Reviews: Fly Away Home, The Wheel of Time Companion, 12 Kings in Sharakhai

FANTASY with Colin Steele

FLY AWAY HOME. By Marina Warner. Salt. $24.95.

Marina Warner’s scholarly books on gender, myths and fairytales, underpin the “feminist fantastic” of her twenty short stories in Fly Away Home, which treads a delicate narrative line between the real and the unreal and the natural and the supernatural. In Ladybird, Ladybird, a young woman who is unable to fall pregnant, finds an unexpected solution emerges when she buys a charity shop dress. In After The Fox, Judith, a recent widow, takes up landscape gardening and finds her relationship with her new employer evokes the ghosts of his past loves. Warner’s imaginative collection is imbued with a haunting magic, often blending ancient myth and contemporary concerns.

THE WHEEL OF TIME COMPANION. By Robert Jordan. Orbit. $32.99.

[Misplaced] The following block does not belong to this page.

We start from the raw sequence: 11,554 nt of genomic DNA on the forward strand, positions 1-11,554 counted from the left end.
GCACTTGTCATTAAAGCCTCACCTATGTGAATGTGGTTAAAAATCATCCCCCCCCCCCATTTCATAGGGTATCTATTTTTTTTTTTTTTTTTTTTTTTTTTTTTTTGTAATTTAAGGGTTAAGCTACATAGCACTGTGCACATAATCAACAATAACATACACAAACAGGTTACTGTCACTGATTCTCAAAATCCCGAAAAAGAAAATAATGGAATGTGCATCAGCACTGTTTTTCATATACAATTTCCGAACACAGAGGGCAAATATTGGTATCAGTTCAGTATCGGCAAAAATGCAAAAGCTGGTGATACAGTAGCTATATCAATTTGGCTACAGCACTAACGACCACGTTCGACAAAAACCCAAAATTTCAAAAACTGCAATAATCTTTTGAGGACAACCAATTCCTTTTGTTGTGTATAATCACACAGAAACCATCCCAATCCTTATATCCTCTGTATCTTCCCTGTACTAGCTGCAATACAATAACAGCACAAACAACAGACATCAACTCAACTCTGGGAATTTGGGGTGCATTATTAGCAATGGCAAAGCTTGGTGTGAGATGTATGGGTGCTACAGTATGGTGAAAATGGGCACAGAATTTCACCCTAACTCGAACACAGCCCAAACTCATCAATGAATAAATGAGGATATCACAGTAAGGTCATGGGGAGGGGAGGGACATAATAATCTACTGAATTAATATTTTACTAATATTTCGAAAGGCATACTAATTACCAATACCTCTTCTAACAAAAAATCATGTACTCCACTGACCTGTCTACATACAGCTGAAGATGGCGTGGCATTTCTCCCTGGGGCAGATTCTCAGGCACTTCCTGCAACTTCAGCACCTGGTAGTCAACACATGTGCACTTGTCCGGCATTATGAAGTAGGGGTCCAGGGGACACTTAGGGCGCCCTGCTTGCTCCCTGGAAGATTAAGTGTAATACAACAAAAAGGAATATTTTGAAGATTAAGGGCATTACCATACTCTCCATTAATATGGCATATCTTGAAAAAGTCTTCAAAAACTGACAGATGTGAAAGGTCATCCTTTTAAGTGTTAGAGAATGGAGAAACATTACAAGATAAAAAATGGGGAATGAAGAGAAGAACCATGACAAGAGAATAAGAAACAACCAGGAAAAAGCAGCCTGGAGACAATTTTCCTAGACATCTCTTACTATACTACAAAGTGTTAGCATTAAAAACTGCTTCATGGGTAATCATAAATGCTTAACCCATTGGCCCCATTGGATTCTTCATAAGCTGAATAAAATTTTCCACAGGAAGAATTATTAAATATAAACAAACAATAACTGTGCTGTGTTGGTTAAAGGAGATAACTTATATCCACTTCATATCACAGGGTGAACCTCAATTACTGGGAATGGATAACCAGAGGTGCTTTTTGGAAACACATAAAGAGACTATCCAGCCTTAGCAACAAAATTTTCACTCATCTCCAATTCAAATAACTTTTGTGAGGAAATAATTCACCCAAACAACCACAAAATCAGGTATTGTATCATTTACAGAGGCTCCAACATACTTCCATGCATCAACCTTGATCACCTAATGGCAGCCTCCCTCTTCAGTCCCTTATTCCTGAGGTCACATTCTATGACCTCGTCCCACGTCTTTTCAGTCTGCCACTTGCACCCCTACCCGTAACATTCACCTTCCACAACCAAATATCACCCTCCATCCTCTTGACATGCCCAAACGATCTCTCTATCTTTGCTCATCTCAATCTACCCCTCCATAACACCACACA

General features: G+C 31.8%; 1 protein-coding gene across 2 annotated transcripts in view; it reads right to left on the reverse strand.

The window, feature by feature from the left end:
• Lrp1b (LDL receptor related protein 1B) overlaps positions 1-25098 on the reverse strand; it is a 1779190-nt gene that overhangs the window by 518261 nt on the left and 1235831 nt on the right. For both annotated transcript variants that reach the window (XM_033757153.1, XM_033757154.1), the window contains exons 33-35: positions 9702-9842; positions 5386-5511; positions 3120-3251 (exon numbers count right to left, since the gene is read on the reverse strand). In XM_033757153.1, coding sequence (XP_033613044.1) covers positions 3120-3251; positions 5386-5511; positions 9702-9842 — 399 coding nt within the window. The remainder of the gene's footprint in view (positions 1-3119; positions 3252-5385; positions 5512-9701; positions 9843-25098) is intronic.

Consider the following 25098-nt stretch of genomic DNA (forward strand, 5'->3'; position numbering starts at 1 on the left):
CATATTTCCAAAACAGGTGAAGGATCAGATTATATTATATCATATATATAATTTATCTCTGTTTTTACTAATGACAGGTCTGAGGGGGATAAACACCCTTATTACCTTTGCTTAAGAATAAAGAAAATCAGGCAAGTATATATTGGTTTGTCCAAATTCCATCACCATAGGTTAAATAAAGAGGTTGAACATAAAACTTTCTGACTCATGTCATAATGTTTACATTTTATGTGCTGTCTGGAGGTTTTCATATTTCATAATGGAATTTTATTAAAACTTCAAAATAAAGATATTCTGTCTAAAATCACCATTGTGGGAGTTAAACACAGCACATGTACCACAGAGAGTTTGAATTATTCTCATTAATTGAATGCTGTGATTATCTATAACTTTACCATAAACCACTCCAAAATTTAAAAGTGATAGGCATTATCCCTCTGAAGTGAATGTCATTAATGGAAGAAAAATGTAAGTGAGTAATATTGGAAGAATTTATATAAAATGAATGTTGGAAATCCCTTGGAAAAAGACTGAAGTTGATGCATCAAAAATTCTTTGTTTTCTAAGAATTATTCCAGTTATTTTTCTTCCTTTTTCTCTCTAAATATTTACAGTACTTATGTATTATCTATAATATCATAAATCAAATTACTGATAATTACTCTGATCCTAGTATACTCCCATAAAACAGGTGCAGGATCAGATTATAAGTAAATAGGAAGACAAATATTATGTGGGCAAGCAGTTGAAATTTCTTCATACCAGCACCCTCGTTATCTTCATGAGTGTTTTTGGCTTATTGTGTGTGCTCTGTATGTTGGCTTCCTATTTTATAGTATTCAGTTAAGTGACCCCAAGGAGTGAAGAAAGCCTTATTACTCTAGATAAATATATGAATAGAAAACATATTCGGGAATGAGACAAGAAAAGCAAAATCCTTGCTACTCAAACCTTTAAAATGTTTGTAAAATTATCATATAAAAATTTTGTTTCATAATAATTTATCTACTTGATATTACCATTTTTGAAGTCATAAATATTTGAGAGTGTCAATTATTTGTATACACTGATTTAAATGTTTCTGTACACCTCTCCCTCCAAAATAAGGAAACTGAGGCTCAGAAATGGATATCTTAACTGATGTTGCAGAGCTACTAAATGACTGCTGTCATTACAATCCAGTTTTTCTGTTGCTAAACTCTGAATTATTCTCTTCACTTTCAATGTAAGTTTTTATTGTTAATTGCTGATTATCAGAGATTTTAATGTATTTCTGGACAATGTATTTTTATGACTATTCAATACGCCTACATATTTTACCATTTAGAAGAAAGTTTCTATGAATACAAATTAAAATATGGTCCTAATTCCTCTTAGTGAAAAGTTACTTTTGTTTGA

Robert Jordan’s bestselling Wheel of Time series which ran to 15 books, selling 44 million copies, was completed by Brandon Sanderson after Jordan’s death in 2007. The Wheel of Time Companion, running to more than  800 pages, is an essential A-Z glossary of the series, with much new material on characters, chronologies and topographies. The Companion, compiled by his widow, Harriet McDougal, and Jordan’s long-time editorial assistants Alan Romanczuk and Maria Simons, draws wherever possible on Jordan’s own notes in terms of back stories and characters. This is a must purchase for devotees of the series but new readers, be warned, many of the entries include spoilers.

TWELVE KINGS IN SHARAKHAI. By Bradley Beaulieu. Gollancz. $29.99.

Twelve Kings in Sharakhai, is the first in Beaulieu’s epic fantasy trilogy, The Song of Shattered Sands. With fantasy trilogies pouring out of publishing houses weekly, it is pleasing that this one rises well above the fantasy average. It has a powerful opening with 19-year-old, female pit fighter, Çeda, known as the White Wolf, defeating a physically stronger male champion. Çeda uses being a gladiatrix as her cover to seek revenge for the death of her mother, whom she blames on the Twelve Kings of Sharakhai. Characterisation is strong, while the powerful trading metropolis of Sharakhai, set in a vast desert, evokes both Dune and The Arabian Nights.

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